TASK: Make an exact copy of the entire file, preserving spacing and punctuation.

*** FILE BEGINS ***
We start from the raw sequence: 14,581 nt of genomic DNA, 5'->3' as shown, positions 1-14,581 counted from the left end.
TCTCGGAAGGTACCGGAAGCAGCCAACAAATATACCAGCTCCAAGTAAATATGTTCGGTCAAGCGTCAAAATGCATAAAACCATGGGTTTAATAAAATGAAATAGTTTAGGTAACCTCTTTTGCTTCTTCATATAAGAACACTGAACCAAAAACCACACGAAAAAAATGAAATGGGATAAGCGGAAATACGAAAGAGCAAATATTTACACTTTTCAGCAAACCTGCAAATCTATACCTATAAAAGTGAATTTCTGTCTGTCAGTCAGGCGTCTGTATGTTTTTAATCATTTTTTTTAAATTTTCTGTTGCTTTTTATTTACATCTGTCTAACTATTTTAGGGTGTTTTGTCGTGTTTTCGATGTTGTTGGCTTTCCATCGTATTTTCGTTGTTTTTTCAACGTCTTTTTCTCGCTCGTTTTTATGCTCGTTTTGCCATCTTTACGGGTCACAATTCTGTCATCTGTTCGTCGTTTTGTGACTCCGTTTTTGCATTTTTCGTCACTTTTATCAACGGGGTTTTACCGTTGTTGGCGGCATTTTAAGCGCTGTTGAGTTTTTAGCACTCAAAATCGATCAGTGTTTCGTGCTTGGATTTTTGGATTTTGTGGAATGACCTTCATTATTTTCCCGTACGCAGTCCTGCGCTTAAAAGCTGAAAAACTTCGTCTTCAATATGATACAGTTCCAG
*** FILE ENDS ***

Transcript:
We start from the raw sequence: 14,581 nt of genomic DNA, 5'->3' as shown, positions 1-14,581 counted from the left end.
TCTCGGAAGGTACCGGAAGCAGCCAACAAATATACCAGCTCCAAGTAAATATGTTCGGTCAAGCGTCAAAATGCATAAAACCATGGGTTTAATAAAATGAAATAGTTTAGGTAACCTCTTTTGCTTCTTCATATAAGAACACTGAACCAAAAACCACACGAAAAAAATGAAATGGGATAAGCGGAAATACGAAAGAGCAAATATTTACACTTTTCAGCAAACCTGCAAATCTATACCTATAAAAGTGAATTTCTGTCTGTCAGTCAGGCGTCTGTATGTTTTTAATCATTTTTTTTAAATTTTCTGTTGCTTTTTATTTACATCTGTCTAACTATTTTAGGGTGTTTTGTCGTGTTTTCGATGTTGTTGGCTTTCCATCGTATTTTCGTTGTTTTTTCAACGTCTTTTTCTCGCTCGTTTTTATGCTCGTTTTGCCATCTTTACGGGTCACAATTCTGTCATCTGTTCGTCGTTTTGTGACTCCGTTTTTGCATTTTTCGTCACTTTTATCAACGGGGTTTTACCGTTGTTGGCGGCATTTTAAGCGCTGTTGAGTTTTTAGCACTCAAAATCGATCAGTGTTTCGTGCTTGGATTTTTGGATTTTGTGGAATGACCTTCATTATTTTCCCGTACGCAGTCCTGCGCTTAAAAGCTGAAAAACTTCGTCTTCAATATGATACAGTTCCAG